The first of these laid before Parliament for this session was the EU Referendum Bill, and I have no doubt that the referendum will be the defining political event of the first part of this Parliament.

The campaign will play a massive part in shaping the future of our country in the coming years. It will be a huge constitutional moment for us. As a government, we are absolutely of the view that we need to secure real change to our membership of the EU, and to give the country the chance to decide whether they want to accept the outcome of that renegotiation, or to vote to leave.

The Bill is likely to receive Royal Assent around the turn of the year, but there is much ground to be covered before we get to the referendum itself.

The Prime Minister secured the agreement of other member states to begin the renegotiation at the European Council last week. Now the hard work begins – and there is a lot to do before we reach a resolution of that process.

Of course one of the obvious questions that people will now ask is whether the coincidence of a Conservative government with a small majority and a major debate over our place in the EU means that this Parliament will just be a re-run of its predecessor between 1992 and 1997.

I want to be clear that I do not believe it will be. It is true that there are divisions of opinion in the Conservative party over Europe, but the situation now is very different. We have a Prime Minister committed to renegotiation and a guarantee of a proper referendum. This is not the 1990s all over again.

There are also few people today who would argue against the Prime Minister and say there should be no change to our relationship with the EU. Those people and organisations who want the status quo at all costs are just plain wrong and out of touch with what the people of this country want.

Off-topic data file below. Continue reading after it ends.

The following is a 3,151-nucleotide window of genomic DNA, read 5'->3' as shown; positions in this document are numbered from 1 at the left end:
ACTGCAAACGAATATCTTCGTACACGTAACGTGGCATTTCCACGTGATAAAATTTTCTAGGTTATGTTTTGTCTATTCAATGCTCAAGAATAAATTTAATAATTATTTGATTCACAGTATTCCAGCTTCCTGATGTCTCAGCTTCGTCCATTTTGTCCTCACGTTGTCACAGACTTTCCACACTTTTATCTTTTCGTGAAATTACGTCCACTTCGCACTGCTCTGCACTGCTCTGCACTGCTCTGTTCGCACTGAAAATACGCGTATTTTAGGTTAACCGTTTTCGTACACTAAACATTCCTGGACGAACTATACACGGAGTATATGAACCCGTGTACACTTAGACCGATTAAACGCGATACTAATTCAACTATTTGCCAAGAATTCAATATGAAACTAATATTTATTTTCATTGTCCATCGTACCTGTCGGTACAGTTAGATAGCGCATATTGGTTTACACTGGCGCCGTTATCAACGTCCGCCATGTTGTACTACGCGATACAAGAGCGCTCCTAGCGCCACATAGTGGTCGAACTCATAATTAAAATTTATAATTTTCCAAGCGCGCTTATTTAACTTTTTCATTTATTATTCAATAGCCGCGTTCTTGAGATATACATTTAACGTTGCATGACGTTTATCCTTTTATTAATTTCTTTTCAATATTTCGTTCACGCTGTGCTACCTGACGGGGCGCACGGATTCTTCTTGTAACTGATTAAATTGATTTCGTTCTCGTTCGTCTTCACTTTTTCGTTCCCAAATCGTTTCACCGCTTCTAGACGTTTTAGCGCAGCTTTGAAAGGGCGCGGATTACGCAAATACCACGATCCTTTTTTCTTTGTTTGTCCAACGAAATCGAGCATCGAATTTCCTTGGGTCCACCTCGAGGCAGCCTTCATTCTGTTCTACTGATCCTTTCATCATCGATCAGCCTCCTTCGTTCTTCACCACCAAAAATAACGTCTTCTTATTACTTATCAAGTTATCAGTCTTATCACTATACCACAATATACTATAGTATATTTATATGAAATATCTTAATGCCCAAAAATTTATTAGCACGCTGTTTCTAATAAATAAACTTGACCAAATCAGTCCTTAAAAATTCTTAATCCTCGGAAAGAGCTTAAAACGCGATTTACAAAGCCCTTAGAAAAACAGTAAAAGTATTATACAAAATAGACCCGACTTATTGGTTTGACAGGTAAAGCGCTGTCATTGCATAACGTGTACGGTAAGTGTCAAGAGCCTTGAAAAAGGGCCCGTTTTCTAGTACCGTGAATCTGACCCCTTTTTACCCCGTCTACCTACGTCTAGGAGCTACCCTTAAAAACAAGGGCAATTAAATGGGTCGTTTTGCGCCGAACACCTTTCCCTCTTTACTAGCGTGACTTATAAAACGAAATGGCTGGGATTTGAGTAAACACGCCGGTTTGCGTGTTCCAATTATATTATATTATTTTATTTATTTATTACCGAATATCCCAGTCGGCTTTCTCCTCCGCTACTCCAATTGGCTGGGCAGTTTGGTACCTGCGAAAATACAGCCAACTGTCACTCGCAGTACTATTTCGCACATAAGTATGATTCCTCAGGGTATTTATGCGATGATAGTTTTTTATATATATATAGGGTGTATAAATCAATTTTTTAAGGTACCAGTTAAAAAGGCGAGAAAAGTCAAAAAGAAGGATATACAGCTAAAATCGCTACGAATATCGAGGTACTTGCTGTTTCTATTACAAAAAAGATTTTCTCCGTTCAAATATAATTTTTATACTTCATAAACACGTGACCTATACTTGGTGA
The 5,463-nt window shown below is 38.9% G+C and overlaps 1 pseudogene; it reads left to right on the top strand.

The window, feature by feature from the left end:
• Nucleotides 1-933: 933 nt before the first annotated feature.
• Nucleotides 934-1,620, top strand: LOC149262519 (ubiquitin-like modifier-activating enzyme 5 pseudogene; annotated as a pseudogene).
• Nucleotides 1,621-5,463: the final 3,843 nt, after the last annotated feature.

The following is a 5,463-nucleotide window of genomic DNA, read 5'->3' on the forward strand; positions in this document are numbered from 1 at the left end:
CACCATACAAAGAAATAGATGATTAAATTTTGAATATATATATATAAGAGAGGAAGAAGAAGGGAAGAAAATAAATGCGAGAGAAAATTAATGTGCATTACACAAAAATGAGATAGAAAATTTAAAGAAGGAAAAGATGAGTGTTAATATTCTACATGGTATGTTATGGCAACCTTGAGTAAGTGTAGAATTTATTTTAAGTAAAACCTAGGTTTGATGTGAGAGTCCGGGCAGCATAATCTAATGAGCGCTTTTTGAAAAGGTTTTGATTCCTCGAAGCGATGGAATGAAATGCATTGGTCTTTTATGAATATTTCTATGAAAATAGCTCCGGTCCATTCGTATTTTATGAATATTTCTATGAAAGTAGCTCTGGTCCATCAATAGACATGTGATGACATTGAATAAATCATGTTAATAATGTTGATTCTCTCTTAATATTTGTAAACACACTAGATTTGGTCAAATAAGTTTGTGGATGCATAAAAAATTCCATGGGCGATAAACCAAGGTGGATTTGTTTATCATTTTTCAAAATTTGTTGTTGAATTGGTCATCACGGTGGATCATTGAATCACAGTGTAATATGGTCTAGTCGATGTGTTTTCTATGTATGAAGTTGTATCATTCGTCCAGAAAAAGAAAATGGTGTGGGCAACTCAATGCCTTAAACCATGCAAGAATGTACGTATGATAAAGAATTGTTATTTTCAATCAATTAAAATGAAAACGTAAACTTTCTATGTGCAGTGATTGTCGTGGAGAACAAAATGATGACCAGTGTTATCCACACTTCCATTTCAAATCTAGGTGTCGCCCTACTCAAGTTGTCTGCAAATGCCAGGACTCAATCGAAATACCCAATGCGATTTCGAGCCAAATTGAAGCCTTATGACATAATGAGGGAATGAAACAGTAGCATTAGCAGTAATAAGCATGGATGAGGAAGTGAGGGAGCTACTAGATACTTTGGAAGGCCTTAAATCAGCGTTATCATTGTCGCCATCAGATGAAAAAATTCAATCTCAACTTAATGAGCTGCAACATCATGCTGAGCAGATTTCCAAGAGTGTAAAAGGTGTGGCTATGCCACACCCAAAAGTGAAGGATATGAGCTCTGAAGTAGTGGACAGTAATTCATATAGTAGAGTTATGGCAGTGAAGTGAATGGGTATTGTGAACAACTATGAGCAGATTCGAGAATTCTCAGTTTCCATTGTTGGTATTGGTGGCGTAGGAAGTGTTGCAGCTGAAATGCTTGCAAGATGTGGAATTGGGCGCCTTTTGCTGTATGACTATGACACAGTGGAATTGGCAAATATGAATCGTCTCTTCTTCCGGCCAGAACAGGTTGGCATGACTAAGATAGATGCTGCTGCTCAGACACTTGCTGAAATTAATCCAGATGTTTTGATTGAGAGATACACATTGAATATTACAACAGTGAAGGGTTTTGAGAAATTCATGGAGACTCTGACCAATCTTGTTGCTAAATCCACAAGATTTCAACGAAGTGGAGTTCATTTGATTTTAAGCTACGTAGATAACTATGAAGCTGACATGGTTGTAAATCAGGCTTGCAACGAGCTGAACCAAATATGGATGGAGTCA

We need to renegotiate, have a constructive debate and then go on to win together in 2020.

Ladies and gentlemen, in the last Parliament we published record numbers of Bills in draft and we intend to publish legislation in draft wherever possible. Two of the bills currently before Parliament on charities and Scotland were published in draft in the last session and we will bring forward further draft legislation later in this session.

Wherever possible we will seek to make Parliament more accessible to the outside world. A small but important gesture is the introduction of the new format for explanatory notes which accompany bills. The old format was out-dated, but crucially many of the notes to bills were not explanatory – they didn’t do what they said on the tin. The new format uses plain English, a simplified format and better links to online content.

Whilst such a changes may appear to be small, we will seek to improve the processes and procedures wherever possible, especially when these make Parliament more accessible to the layperson.

This is an ambitious programme of legislation, but as Leader I am clear that Parliament should be given the opportunity to scrutinise all of these laws in full.

As part of this we have already introduced 9 new bills at the very start of the session. This ensures that Parliamentarians have as much time as possible to debate these new laws rather than waiting for the bills to be introduced and then having very little time to debate them, as has been the case in the past.

So what difference will any of these bills make?

This is a programme that will deliver results now for people across the entire UK, but crucially for the long-term as well. In this Parliament the programme will give working people certainty about their tax bills for the next 5 years and freeze benefits for 2 years, which is essential to help us deliver the government’s long-term economic plan.

Beyond this Parliament, the bills on Scottish and Welsh devolution will deliver a long-term constitutional settlement within a strong United Kingdom.

Within England we are delivering reforms that will open the way for a new generation on metro mayors, which will help create the northern powerhouse and help to share investment evenly across the country.

In summary, our legislative programme is ambitious and we have not shied away from the difficult issues, but it is a programme which is designed to support aspiration and establish a long term and equitable foundation for the working people, our constitutional framework and the public finances.

It is a programme that we believe will make a real difference.

Published 30 June 2015